Juggling to go back to school

July 14, 2017
Shanique Facey

Like many students who are transitioning from primary to secondary school, Shanique is bubbling with excitement about this new phase of her life, having achieved the required grades needed to land her a spot at the high school of her choice.

But unlike many of her contemporaries, Shanique is not spending the summer with a book, or in a school room to help her transition into this new realm of education.

Instead, she is braving the scorching sun along Mandela Highway where she sells guineps in a bid to get money to fund her back to school.

"My mother doesn't have any money because she is unemployed," Shanique told THE WEEKEND STAR.

As soon as school was out, the 12-year-old persuaded her mother, Patria Facey, to allow her to sell on the streets.

"When I sell the guineps, I give the money to my mother so she can buy my school uniform," Shanique said.

Whether $200 or $300, the 12-year-old makes a daily contribution to her back-to-school funding.

"I don't pressure her because she is a young girl," Facey said. "Sometimes she spend a lot of the money on water because she is in the hot sun."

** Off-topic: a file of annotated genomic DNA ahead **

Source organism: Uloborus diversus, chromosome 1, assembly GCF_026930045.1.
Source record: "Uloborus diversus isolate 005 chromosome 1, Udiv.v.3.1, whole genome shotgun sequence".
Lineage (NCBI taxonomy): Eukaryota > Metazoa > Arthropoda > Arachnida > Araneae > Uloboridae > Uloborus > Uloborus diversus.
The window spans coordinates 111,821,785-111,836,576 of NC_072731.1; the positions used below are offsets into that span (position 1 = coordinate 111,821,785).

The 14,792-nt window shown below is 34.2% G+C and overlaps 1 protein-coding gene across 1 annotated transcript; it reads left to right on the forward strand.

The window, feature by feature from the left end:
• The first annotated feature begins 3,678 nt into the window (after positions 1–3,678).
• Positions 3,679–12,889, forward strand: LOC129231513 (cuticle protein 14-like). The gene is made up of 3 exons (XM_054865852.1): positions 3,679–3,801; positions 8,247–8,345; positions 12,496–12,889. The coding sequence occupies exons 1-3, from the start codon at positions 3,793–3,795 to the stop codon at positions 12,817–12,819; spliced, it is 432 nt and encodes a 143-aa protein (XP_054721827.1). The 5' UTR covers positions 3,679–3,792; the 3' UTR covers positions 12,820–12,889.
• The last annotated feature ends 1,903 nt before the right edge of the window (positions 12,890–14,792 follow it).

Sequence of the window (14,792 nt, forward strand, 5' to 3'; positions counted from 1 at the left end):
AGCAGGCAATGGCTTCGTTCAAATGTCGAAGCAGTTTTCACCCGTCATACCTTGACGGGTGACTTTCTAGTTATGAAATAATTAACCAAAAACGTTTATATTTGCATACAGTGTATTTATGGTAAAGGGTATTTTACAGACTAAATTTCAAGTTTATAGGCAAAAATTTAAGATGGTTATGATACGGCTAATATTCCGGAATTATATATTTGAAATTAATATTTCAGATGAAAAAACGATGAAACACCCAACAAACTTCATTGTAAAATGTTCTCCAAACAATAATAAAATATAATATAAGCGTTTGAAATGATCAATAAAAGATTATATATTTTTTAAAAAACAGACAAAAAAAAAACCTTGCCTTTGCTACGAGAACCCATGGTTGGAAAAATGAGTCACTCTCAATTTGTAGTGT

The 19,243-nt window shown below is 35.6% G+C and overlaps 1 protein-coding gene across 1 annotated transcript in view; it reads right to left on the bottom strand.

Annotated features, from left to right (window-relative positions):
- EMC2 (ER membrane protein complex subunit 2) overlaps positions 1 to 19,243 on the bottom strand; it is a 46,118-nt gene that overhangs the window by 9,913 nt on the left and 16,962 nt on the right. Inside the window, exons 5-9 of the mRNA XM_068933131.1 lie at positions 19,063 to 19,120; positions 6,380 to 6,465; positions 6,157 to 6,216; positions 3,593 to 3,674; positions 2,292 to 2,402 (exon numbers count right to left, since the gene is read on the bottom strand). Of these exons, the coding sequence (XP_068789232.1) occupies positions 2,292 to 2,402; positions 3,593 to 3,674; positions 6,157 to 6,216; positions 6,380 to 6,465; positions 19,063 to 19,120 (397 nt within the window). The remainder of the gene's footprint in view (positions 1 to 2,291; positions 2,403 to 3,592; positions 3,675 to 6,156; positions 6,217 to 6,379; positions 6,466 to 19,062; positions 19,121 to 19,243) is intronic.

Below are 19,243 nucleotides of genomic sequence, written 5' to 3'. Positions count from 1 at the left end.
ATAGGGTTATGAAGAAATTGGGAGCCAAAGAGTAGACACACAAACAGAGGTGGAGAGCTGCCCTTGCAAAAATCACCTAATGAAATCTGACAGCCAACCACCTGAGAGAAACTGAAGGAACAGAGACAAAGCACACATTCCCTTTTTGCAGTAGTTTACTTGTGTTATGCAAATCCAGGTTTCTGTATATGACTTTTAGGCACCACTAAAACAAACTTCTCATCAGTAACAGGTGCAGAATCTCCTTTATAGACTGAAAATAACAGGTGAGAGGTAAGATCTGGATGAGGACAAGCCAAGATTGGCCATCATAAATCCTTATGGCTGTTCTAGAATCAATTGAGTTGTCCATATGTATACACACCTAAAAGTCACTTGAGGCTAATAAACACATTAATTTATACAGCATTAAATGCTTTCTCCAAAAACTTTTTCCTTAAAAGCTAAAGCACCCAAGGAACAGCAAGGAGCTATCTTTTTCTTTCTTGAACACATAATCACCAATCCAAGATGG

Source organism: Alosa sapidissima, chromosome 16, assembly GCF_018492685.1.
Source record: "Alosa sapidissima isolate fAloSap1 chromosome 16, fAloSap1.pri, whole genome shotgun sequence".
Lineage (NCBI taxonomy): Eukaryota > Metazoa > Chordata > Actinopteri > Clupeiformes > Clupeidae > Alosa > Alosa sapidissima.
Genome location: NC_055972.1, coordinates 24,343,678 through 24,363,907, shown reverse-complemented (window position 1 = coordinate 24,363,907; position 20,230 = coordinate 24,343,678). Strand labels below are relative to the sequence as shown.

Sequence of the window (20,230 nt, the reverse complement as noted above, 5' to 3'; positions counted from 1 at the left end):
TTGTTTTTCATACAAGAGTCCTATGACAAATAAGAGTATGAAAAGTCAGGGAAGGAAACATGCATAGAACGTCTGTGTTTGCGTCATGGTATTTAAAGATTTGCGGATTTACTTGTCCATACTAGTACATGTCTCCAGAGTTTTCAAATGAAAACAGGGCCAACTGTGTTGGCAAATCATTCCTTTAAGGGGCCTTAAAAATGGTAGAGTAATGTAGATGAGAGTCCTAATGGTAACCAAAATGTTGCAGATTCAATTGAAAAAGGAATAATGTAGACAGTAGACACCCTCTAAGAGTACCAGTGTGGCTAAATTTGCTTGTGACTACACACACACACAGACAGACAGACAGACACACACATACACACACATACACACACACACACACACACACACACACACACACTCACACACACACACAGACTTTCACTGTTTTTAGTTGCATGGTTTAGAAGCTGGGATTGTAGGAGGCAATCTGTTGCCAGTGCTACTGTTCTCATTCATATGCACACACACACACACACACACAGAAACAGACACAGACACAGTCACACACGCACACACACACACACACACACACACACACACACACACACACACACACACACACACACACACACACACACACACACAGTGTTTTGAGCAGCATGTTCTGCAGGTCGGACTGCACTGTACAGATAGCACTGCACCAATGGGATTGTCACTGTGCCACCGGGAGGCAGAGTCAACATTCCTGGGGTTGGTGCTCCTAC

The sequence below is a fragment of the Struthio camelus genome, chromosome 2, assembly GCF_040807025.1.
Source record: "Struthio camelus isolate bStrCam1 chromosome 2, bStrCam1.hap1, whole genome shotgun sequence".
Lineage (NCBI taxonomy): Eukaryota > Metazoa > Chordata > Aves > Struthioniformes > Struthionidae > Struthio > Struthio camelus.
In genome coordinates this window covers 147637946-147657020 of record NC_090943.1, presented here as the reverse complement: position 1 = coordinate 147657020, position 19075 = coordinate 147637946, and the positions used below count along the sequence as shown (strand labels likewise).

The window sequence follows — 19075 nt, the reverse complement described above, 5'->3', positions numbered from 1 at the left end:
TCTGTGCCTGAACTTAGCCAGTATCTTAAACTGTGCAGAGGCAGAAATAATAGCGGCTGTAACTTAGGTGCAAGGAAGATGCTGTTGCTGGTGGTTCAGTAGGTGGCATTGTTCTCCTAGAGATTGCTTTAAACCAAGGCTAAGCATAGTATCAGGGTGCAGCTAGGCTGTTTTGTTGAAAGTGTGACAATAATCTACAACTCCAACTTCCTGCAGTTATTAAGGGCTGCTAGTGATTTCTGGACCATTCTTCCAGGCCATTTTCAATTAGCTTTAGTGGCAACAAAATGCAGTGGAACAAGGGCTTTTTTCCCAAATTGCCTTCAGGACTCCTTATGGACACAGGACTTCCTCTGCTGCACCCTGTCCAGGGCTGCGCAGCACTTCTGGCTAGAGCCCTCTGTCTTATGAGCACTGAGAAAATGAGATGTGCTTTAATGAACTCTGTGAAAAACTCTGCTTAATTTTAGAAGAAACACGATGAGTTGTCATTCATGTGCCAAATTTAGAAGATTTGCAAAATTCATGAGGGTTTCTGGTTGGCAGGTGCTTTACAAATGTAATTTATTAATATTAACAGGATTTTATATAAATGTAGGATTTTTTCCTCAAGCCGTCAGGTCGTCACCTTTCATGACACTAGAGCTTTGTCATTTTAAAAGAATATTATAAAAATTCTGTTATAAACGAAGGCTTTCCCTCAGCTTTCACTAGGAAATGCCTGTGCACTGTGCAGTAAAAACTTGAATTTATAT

Facey said she never wanted to allow her 12-year-old to sell on the streets because of the danger that is at hand.

"I don't go out there because I am scared something might hit me, so I didn't want to send her out there," Facey said.

"Her father has some relatives with guinep tree so is there him pick dem from for her and she sells them."

According to Facey, Shanique's father works on the farm work programme and he is currently preparing to go back on the programme now.




But during the down season, the family finds it extremely difficult to make ends meet and oftentimes have to resort to selling guineps to provide meals and money for school.

"Is just guineps and naseberries him sell out a Mandela when he is not on farm work."

Shanique wants to become a soldier when she grows up.

While commending Shanique's efforts to try to help herself, Children's advocate, Diahann Gordon Harrison, also wants to caution parents against allowing their children to be out on the road selling as it may expose them to danger.

"We want to know that there is adequate supervision for her while she is doing this," Gordon Harrison said.

"If there is adequate adult supervision, the child is not exposed to any bad areas, it is not unduly long or inappropriate persons having access to the child, then we wouldn't say that it can't happen."

When THE WEEKEND STAR observed Shanique selling on Mandela Highway, she was in the company of her 19-year-old sister.

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